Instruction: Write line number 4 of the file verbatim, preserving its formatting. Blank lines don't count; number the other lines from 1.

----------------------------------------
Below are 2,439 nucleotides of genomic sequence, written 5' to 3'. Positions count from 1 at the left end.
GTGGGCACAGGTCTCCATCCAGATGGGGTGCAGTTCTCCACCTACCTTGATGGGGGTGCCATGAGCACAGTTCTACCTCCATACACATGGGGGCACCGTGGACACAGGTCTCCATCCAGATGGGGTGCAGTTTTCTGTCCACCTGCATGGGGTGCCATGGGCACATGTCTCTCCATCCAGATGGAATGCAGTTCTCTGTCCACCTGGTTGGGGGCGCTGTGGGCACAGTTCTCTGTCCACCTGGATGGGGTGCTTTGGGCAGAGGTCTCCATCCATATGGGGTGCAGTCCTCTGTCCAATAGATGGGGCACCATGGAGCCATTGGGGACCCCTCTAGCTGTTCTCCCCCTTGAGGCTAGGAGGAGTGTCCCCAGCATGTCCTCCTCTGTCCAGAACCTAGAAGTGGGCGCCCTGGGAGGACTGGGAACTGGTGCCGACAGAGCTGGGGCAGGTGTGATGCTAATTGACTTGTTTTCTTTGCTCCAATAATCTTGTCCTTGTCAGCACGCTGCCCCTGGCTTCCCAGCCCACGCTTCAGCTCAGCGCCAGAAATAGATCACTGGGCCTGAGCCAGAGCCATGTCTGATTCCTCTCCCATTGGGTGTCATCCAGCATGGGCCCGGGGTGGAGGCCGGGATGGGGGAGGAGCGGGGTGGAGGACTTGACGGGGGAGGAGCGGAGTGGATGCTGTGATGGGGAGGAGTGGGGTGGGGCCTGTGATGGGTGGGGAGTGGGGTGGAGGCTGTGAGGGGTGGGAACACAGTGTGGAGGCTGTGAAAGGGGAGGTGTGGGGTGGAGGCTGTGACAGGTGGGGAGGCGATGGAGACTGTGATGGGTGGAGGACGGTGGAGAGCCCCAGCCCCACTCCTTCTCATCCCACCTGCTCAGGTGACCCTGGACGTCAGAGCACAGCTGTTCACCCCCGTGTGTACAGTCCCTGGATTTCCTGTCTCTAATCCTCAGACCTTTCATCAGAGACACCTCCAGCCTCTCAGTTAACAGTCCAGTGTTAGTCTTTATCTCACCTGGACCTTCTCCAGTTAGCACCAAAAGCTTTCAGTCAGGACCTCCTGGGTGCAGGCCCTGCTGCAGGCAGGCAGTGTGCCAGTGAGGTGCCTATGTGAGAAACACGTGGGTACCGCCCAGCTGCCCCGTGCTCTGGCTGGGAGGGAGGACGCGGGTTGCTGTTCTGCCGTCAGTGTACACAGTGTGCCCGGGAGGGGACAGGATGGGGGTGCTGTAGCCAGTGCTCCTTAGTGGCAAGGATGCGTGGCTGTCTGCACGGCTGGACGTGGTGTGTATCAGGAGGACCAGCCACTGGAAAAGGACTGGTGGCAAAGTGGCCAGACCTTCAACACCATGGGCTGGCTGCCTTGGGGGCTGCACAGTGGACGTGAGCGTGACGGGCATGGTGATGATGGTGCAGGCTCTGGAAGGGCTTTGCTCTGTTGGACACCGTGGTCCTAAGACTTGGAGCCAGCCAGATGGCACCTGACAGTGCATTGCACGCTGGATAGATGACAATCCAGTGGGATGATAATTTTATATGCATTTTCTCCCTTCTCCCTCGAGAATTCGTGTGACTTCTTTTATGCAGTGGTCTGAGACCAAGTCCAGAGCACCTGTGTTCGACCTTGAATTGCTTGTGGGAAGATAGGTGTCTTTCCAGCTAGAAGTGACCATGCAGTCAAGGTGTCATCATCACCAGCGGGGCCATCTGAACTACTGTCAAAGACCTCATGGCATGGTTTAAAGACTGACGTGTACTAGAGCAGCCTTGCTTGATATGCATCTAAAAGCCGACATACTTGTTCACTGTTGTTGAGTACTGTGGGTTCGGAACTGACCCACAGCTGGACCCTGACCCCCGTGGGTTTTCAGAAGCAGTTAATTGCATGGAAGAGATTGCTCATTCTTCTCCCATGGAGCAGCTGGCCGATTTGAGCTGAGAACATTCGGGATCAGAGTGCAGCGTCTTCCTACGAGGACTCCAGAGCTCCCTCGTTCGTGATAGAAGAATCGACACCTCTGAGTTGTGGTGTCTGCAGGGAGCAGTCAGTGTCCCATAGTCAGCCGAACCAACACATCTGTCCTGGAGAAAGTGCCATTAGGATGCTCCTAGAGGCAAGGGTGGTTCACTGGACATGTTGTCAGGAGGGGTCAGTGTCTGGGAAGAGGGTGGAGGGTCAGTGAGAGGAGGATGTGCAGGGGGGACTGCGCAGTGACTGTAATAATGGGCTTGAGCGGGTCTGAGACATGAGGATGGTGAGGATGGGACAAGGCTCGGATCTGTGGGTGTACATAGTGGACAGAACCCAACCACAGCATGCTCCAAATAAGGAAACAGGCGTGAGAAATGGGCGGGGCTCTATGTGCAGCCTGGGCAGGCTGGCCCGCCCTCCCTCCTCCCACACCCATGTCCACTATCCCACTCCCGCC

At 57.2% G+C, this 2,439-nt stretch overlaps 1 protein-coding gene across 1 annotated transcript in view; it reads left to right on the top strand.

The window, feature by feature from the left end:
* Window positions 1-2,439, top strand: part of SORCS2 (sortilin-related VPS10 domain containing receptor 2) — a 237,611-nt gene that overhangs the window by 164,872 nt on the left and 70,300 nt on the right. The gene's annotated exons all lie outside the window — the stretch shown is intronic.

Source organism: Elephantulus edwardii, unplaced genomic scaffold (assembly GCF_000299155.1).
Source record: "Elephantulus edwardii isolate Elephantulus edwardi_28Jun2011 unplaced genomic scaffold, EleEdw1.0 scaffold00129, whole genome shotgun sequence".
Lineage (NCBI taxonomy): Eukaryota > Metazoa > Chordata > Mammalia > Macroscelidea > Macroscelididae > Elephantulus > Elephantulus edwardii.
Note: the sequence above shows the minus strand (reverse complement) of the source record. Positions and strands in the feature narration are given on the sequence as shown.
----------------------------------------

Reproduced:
The window, feature by feature from the left end: